Diaper Debate

The internal debate I have with myself continues.

I’m fairly lazy by nature. We have cloth diapers, but I have found I don’t like to cloth when I’m out and about because I have to change so much more frequently, and be so much more attentive to when baby’s wet.

And of course there’s the extra laundry.

And the general gross factor of having to rinse a pooey diaper–(I swish it briefly in the toilet to get the majority off without ever touching anything icky)–and put in our diaper bin–(a step lid trash can with a recycled grocery bag liner).

But cloth-ing is way better for the environment of course.

And it’s cheaper.

And (my personal opinion) cloth babies potty train sooner.

And there aren’t any chemicals next to baby’s special parts.

And you never have to make an emergency trip to the store.

I decided to run the numbers to see if I was *really* saving all that much.

Ahem. I was astounded.

I bought the convenience pack of one size diapers from Motherease. This allows me to not have to wash diapers every day when I’m full time cloth-ing (although I generally do anyway) and be able to line dry them. I bought them almost 6 years ago when I was pregnant with Aviana.

Aviana (3 mo) in her Motherease One Size Diaper and Breathable Cover
(not your mama’s rubber pants)

I almost full time cloth-d her, mostly did with Brielle and very part-time (only when we’re home) with Cadrian. I don’t remember how much they were then, but at today’s prices that would cost you $500.

We order Huggies disposables from Amazon, precisely because I’m lazy by nature and it’s extraordinarily convenient to have the UPS man deliver them to my door. Huggies was the brand that we found to be the least ‘smelly’ for my sensitive nose and best for my babes as far as getting rashes goes. For a case (150 diapers) of Size 4 diapers, it’s $37.38 (no shipping). I just went with that number as a baseline, even though you get more diapers in the smaller sizes, you’re also changing more frequently.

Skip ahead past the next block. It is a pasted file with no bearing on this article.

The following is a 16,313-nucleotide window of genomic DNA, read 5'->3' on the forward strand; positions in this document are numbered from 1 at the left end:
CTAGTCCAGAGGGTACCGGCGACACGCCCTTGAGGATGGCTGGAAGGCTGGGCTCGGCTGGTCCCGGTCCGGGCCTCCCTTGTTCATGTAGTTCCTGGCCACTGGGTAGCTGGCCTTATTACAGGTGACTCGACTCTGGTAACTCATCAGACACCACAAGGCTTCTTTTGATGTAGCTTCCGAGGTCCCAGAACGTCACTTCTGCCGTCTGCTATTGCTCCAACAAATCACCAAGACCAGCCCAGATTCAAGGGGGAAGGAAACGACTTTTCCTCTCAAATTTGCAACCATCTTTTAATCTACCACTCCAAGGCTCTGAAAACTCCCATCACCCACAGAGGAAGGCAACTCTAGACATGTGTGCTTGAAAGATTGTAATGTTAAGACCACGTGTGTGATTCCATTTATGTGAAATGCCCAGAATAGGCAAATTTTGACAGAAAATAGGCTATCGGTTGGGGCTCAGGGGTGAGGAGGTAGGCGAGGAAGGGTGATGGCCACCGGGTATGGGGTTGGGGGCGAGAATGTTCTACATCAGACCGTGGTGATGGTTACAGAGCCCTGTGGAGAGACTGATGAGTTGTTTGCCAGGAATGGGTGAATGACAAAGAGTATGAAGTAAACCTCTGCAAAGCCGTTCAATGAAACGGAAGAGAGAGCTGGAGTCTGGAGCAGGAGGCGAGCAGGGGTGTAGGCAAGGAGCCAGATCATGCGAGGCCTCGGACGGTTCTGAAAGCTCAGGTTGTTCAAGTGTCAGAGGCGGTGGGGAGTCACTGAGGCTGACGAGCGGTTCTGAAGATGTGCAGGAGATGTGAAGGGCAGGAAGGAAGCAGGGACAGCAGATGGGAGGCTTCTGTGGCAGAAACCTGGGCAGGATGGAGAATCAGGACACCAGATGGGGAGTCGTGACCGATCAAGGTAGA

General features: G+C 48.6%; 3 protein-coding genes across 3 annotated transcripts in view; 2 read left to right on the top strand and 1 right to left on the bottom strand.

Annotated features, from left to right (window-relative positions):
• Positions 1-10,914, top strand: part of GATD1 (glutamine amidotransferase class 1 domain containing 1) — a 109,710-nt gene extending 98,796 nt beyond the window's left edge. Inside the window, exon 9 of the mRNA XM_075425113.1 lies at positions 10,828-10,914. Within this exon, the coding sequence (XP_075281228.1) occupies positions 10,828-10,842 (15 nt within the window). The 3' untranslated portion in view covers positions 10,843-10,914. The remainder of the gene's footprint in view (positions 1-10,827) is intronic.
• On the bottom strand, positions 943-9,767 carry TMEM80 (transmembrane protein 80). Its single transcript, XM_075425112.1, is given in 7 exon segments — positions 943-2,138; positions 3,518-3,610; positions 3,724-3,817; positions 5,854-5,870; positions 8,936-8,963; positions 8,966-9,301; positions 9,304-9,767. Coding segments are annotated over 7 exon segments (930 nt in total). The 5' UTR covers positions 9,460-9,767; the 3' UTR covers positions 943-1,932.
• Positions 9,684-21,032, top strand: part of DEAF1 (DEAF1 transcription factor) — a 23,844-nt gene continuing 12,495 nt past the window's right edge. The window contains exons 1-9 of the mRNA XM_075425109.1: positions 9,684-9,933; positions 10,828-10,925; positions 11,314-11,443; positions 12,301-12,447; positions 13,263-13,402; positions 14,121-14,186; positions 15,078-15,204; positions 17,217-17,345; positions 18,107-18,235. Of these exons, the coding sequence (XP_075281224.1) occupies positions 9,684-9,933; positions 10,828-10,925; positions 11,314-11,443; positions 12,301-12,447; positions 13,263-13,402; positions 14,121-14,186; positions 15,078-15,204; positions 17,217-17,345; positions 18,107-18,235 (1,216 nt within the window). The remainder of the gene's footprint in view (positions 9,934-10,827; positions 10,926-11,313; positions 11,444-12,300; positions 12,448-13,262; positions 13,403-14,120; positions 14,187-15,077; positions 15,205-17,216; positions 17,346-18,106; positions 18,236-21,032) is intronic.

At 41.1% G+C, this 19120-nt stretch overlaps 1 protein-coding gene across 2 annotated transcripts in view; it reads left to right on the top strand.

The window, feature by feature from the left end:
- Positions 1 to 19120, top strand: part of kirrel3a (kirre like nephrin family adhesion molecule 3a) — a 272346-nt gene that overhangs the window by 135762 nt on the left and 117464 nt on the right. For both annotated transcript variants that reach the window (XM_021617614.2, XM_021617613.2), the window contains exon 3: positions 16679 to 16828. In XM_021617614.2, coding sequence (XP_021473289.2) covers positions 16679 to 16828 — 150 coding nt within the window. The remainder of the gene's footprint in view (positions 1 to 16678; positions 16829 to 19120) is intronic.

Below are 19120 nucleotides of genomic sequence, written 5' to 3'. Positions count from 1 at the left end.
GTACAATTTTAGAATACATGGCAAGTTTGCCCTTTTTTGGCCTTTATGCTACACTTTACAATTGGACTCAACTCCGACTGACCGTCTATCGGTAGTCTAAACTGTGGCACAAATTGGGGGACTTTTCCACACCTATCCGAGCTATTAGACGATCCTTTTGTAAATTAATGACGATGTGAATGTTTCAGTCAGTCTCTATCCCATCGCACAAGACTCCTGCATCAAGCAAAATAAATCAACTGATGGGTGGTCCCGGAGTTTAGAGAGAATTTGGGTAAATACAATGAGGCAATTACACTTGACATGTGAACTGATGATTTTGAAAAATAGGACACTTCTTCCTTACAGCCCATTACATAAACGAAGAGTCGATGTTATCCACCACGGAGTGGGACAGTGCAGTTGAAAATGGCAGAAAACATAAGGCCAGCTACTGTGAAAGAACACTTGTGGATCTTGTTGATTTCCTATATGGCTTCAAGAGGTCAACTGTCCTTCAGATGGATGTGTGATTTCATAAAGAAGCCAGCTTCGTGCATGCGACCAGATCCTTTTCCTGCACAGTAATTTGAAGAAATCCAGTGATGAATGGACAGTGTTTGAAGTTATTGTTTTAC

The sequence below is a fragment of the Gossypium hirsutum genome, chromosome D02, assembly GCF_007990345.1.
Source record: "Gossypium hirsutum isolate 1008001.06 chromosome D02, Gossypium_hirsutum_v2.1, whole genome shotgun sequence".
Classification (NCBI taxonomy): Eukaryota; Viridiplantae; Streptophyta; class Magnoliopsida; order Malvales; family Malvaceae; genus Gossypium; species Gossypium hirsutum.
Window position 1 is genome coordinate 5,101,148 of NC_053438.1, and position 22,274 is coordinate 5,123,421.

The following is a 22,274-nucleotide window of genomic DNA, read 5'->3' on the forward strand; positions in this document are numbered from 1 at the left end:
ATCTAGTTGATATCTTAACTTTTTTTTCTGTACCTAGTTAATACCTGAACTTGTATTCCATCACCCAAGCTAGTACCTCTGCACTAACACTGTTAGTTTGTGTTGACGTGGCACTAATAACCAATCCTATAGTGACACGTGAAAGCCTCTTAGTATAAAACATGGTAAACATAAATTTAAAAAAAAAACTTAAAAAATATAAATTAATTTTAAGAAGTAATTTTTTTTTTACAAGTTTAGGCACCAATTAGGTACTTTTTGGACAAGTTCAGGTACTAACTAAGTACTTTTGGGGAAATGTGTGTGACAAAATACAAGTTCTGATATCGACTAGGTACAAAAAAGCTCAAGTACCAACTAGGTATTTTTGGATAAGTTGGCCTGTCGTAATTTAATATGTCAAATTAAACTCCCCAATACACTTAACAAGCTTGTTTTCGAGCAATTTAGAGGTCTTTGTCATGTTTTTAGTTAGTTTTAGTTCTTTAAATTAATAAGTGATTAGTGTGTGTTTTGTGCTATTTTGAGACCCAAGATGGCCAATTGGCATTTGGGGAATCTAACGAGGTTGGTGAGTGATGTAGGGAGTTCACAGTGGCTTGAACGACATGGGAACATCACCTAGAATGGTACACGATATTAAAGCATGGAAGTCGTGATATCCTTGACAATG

Let’s say, you change baby 10 times in a 24 hour period. That’s 2 cases of diapers a month.
That’s $64.76/ month. Let’s say, baby potty trains at 2 1/2 which seems to be about average, though I know lots of people who waited until closer to 3. That’s 30 months.

That’s $1,942.80 for one baby’s diapers.

Let’s say you have four children, like a Farm Fresh Mama close to you–that’s $7769.20 in diaper outlay!

What was the cost of the cloth again? Oh yeah, $500.

Seems to be a no brainer. I better get off my lazy bum and go change a diaper.

***Another thing you may be interested in that saves money, but is time and brain power intensive is Elimination Communication. I truly believe this works and is a viable option for some families.

I did this quite a bit with Aviana, but not enough that she was a diaper free baby. With Brielle, I was too overwhelmed with postpartum psychosis to even consider it. And with Cadrian, I was too overwhelmed with three small children to give it the time and mental awareness it takes.***

Edited to Add: Wash cost–for me it seems negligible. We have well water, so that doesn’t cost anything. The diapers are always run as a “small load” as well. I dry my clothes on the clothesline for March – October. I use Quixtar (Amway) SA8 laundry detergent which, incidentally is amazing for getting stains out, for sensitive skin and doesn’t harm the environment. It’s concentrated so a 10 lb box for $40 lasts us all year andI do at least one load a day. It equals out to be about 11ยข a load.